K-25 Gaseous Diffusion Plant

Overlook view of large valley with scattered structures
Here once stood the largest building in the world during the Manhattan Project.


Quick Facts
Oak Ridge, TN

Imagine arriving to the first day of a new job in a remote part of East Tennessee in 1944, not knowing what the job even entails. You soon find out your new workplace is a massive, top-secret facility, a giant U-shaped building longer than two Empire State Buildings laid side by side. The massive K-25 building demonstrates the lengths to which the country went to protect itself from foreign adversaries and the determination to be the first country in the world with atomic weaponry. 

Constructed in 1943 by the New York-based Kellex corporation, the K-25 Gaseous Diffusion Plant was the largest building in the world at the time. It covered a 44-acre tract (178,062 sq. meters) over one-half mile long (0.8 km) and 1,000 yards wide (914 meters). This top-secret facility with its distinctive U shape employed over 10,000 workers at it’s the height of its operation in 1945. No facility like K-25 had ever been built. Although smaller laboratory experiments indicated that the gaseous diffusion process would efficiently produce enriched uranium, there was no initial assurance that the process would work on such a large scale.

The K-25 gaseous diffusion plant separated lighter uranium 235 from heavier uranium 238. This uranium separation also occurred at nearby Y-12 and S-50. Unlike the processes used at Y-12 and S-50, K-25 relied on over 3,000 gaseous diffusion steps through which uranium hexafluoride gas passed through. This process allowed for smaller uranium 235 atoms to pass through the tiny pores in the barriers of each step, enriching the gas and creating a higher concentration of uranium 235. This gaseous diffusion method proved cheaper and more efficient than Y-12's electromagnetic separation process and S-50's liquid thermal diffusion process. Uranium 235 is an unstable uranium isotope that will sustain a nuclear chain reaction, making it an ideal fuel for an atomic bomb. The Little Boy atomic bomb used enriched uranium produced at Oak Ridge. The US Army Air Force dropped Little Boy on Hiroshima, Japan on August 6th, 1945, the first time an atomic bomb was used in war. Three days later on August 9th, 1945, the US dropped the plutonium-fueled Fat Man bomb on Nagasaki, Japan, thus far the last atomic weapon used in war. Japan surrendered on August 14, 1945, bringing World War II, the deadliest conflict in human history, to an end. By the end of 1945, over 200,000 people had died as a result of the atomic bombings of Hiroshima and Nagasaki.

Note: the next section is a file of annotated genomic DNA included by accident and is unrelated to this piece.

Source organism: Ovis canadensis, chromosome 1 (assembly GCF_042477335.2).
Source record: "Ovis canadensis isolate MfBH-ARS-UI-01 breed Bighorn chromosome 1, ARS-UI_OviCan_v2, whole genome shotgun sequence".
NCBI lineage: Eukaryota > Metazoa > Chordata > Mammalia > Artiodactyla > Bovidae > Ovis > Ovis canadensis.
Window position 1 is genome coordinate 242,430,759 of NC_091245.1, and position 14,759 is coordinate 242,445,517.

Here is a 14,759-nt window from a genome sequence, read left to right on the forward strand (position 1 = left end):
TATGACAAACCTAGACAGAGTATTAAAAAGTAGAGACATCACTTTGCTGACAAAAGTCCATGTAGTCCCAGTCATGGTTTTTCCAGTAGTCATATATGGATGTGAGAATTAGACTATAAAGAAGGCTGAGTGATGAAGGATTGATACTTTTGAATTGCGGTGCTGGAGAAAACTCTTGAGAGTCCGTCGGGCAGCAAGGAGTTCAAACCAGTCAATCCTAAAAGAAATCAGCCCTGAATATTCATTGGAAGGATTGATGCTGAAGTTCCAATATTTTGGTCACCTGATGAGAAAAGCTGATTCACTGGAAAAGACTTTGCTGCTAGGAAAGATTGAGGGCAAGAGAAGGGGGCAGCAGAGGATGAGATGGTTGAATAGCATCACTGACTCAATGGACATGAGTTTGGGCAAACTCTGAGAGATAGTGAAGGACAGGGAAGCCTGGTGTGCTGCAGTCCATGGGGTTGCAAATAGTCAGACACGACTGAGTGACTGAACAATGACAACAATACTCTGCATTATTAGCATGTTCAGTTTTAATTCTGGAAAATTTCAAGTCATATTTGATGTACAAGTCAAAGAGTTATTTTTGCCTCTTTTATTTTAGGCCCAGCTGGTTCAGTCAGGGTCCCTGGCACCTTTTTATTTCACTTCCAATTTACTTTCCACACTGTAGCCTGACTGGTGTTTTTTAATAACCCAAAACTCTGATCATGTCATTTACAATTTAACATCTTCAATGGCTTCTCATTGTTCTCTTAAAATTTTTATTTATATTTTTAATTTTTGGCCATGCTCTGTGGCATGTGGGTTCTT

K-25 produced enriched uranium for defense and commercial purposes until 1987. Its benchmark gaseous diffusion method was the only uranium-enrichment method used by the United States during the Cold War. In 2013, due to its deteriorated condition, US Department of Energy contractors demolished K-25.

Continue Your Journey

Even though the K-25 Gaseous Diffusion Plant is demolished, you can still see remnants of various outbuildings throughout the complex. Demolition is still occurring at the K-25 complex, so use caution when visiting and heed all warnings and closures. In addition, the newly-opened K-25 History Center rests near the plant’s original footprint. Inside, you can enjoy various exhibits about the history of the K-25 complex and its global impact throughout the Manhattan Project and the Cold War. 

Manhattan Project National Historical Park

Last updated: February 22, 2023